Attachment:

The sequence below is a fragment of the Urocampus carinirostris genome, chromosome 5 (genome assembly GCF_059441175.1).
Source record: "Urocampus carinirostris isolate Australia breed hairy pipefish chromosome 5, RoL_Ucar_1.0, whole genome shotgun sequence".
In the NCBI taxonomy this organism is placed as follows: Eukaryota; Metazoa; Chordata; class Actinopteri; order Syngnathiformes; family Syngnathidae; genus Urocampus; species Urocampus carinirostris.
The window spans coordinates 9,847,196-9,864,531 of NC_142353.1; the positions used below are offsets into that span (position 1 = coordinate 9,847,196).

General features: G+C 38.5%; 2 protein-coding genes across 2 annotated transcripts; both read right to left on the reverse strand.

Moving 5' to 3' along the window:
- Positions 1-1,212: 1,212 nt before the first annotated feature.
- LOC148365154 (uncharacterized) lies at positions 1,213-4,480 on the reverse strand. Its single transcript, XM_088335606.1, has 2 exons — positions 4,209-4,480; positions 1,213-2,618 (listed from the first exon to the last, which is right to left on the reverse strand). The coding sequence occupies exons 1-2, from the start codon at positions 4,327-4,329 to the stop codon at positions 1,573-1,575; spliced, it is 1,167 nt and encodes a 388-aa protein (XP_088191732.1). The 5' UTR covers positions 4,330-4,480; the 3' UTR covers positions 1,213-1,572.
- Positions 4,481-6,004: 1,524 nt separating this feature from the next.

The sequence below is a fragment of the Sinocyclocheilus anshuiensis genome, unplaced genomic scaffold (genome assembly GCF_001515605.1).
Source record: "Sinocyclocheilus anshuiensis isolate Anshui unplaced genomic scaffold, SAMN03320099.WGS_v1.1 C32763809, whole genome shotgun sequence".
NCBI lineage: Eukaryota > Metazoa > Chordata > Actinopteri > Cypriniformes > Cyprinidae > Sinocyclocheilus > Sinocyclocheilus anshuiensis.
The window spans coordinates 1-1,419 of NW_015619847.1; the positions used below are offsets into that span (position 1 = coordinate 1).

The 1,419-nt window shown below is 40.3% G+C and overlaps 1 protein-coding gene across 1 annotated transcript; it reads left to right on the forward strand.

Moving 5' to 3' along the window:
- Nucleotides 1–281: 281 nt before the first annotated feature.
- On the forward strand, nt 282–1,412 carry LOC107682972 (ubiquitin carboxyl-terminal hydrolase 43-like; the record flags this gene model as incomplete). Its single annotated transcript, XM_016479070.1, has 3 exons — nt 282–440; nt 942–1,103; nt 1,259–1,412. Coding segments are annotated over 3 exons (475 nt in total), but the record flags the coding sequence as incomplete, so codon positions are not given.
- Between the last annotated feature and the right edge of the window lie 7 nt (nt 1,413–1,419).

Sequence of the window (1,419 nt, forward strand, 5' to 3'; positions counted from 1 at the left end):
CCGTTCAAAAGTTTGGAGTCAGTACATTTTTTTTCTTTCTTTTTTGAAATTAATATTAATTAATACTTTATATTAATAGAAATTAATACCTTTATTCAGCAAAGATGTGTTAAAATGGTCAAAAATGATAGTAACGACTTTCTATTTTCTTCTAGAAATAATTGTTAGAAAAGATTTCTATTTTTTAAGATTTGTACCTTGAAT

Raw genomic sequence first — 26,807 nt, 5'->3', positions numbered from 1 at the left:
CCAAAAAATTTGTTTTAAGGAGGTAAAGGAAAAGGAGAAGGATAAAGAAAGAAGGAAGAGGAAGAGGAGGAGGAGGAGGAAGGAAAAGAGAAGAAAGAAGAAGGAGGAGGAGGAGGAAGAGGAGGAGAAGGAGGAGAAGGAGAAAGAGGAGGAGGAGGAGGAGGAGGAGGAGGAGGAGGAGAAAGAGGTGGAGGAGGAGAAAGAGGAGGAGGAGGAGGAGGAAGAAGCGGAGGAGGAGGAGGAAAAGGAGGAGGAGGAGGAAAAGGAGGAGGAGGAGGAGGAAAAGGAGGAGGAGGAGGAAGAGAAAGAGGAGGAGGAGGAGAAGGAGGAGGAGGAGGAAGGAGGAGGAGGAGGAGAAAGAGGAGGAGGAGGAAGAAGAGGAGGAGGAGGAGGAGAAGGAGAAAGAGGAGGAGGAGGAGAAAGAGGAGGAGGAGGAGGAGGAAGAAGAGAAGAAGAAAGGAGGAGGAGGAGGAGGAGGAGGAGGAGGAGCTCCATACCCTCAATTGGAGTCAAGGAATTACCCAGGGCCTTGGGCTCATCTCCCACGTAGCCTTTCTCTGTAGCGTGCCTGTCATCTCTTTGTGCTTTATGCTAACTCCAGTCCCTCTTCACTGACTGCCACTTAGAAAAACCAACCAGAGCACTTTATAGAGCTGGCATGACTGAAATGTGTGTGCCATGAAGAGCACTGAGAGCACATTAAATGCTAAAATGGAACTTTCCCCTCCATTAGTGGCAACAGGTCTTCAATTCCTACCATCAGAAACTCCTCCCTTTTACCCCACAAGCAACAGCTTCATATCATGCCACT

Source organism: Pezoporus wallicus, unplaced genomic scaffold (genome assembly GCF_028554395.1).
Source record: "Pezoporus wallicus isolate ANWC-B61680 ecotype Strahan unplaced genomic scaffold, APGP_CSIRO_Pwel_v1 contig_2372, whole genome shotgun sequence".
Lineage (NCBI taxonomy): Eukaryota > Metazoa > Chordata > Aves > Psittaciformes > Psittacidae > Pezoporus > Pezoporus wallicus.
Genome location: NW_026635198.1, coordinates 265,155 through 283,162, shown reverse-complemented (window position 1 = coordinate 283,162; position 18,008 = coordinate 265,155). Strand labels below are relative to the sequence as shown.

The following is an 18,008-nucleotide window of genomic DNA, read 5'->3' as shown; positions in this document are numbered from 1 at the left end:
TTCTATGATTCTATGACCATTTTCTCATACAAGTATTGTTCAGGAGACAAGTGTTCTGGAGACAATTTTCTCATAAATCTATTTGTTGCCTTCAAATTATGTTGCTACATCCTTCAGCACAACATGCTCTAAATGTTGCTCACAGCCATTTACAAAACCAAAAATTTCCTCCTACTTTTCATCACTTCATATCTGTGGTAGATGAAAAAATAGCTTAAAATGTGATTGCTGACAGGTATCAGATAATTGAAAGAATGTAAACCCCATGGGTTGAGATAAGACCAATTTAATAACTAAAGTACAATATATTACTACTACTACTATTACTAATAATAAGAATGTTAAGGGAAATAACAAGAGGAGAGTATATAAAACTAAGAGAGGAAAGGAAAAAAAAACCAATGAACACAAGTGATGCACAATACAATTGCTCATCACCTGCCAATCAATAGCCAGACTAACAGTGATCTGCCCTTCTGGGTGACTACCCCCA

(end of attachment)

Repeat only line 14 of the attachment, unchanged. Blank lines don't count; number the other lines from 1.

The 1,419-nt window shown below is 40.3% G+C and overlaps 1 protein-coding gene across 1 annotated transcript; it reads left to right on the forward strand.